No one can really explain to you the way it feels to leave your newborn baby in the NICU. Logically you know that she’s in the best place for her and being taken care of by amazing people (seriously, NICU nurses are walking angels). But emotionally… it’s devastating.
But as the nurses constantly reminded me, she wouldn’t be there forever.
And they were right. 54 days after she was born, the day after her due date, my baby girl came home.
What they don’t tell you though, is that the NICU experience never really leaves you. Once you’re a NICU mom, you’re a NICU mom for life. You’re part of a special club – a club no one ever wants to be part of – for moms who know what it’s like to leave a piece of their heart behind
I recently read that moms of preemies experience more stress and guilt than typical moms. I don’t know if that’s true, but I certainly understand it.
For Miss O’s 4th birthday I shared her birth story and I’ll be honest, I still cry when I read it. Her birth day was not the best day of my life. Yes, I was happy and felt blessed to have a beautiful baby girl, but mostly it was just plain terrifying.
Most of the time our lives are completely normal. If not for my girl still being a peanut (not quite 30 lbs at 4 years old), you’d never know she was as early or as small as she was.
But then, something happens. Sometimes it’s just a little moment, like when we’re cuddling and I remember the days when I could only hold her for an hour a day. I hold on a little longer then.
Other times its bigger. Scarier.
A few years ago Miss O was getting repeated ear infections and her doctor recommended ear tubes. It’s a simple procedure and very common, so I wasn’t all that worried. Honestly, I was more worried about not being able to feed her in the morning than I was about the surgery.
The morning of the surgery we woke up early, put on some comfy clothes and headed out to the surgical center. They Miss O put on a gown that was hilariously big on her and she was in pretty good spirits, except for having another ear infection brewing.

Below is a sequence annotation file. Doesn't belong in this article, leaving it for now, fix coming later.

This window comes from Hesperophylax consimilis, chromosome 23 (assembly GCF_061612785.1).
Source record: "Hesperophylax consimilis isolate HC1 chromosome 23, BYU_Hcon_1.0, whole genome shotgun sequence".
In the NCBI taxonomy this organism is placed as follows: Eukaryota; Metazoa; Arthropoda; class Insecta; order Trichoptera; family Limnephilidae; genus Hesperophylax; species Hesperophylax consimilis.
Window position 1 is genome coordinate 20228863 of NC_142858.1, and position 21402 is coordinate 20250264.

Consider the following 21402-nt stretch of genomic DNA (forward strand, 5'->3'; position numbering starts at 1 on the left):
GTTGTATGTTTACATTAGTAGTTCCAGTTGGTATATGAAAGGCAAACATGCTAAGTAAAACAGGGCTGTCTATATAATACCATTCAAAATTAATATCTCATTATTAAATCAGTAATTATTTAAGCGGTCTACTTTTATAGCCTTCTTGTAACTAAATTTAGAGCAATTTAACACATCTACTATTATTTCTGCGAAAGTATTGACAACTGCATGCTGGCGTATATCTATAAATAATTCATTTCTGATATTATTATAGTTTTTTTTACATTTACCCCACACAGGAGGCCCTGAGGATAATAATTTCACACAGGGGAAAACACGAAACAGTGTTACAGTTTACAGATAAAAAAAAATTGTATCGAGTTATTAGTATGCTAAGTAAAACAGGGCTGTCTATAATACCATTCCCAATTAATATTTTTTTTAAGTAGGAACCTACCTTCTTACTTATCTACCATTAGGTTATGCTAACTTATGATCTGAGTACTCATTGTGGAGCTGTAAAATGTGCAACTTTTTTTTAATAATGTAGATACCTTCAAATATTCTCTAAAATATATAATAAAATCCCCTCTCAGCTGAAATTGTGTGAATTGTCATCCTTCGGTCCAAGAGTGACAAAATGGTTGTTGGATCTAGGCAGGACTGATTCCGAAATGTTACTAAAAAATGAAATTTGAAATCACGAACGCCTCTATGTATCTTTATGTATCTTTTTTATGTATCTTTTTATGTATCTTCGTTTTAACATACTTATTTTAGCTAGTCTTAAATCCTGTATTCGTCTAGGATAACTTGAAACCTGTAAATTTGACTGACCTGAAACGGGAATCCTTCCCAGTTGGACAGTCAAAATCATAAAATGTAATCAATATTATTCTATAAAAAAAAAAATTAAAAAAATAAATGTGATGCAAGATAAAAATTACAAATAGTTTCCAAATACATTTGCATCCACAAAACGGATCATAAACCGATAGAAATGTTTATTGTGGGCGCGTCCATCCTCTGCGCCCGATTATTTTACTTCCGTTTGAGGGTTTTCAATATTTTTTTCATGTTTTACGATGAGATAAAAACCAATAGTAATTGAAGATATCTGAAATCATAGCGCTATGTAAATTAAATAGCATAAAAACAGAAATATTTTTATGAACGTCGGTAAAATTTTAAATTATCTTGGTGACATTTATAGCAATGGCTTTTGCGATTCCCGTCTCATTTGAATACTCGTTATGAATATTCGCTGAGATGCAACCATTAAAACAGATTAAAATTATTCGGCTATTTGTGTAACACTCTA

Everything was going fine… until they came to take her away.
She had a sad, “I just want my Mommy” look on her face, but was otherwise okay. I, on the other hand, was a wreck.
I held it together until she was out of sight. Then I hightailed it to the bathroom in the lobby and found myself smack in the middle of a panic attack.
I wasn’t prepared for the memories that came flooding back. Watching my baby be taken away by people in scrubs brought me right back to those agonizing 54 days and I was consumed by those emotions once again.
Of course Miss O did just fine with her procedure and by the time I had composed myself she was all done. The nurse led me back to her recovery room where we snuggled while watching Sid the Science Kid. The panic subsided and I brought my sweet, groggy girl home for a day of cuddles.
Those moments of panic are growing fewer and farther between as the memory of those days becomes more distant, but I don’t think they’ll ever disappear completely. There will always be a little piece of the NICU with me. All I can do is remind myself that it’s just a memory and do what I can to help other NICU Moms.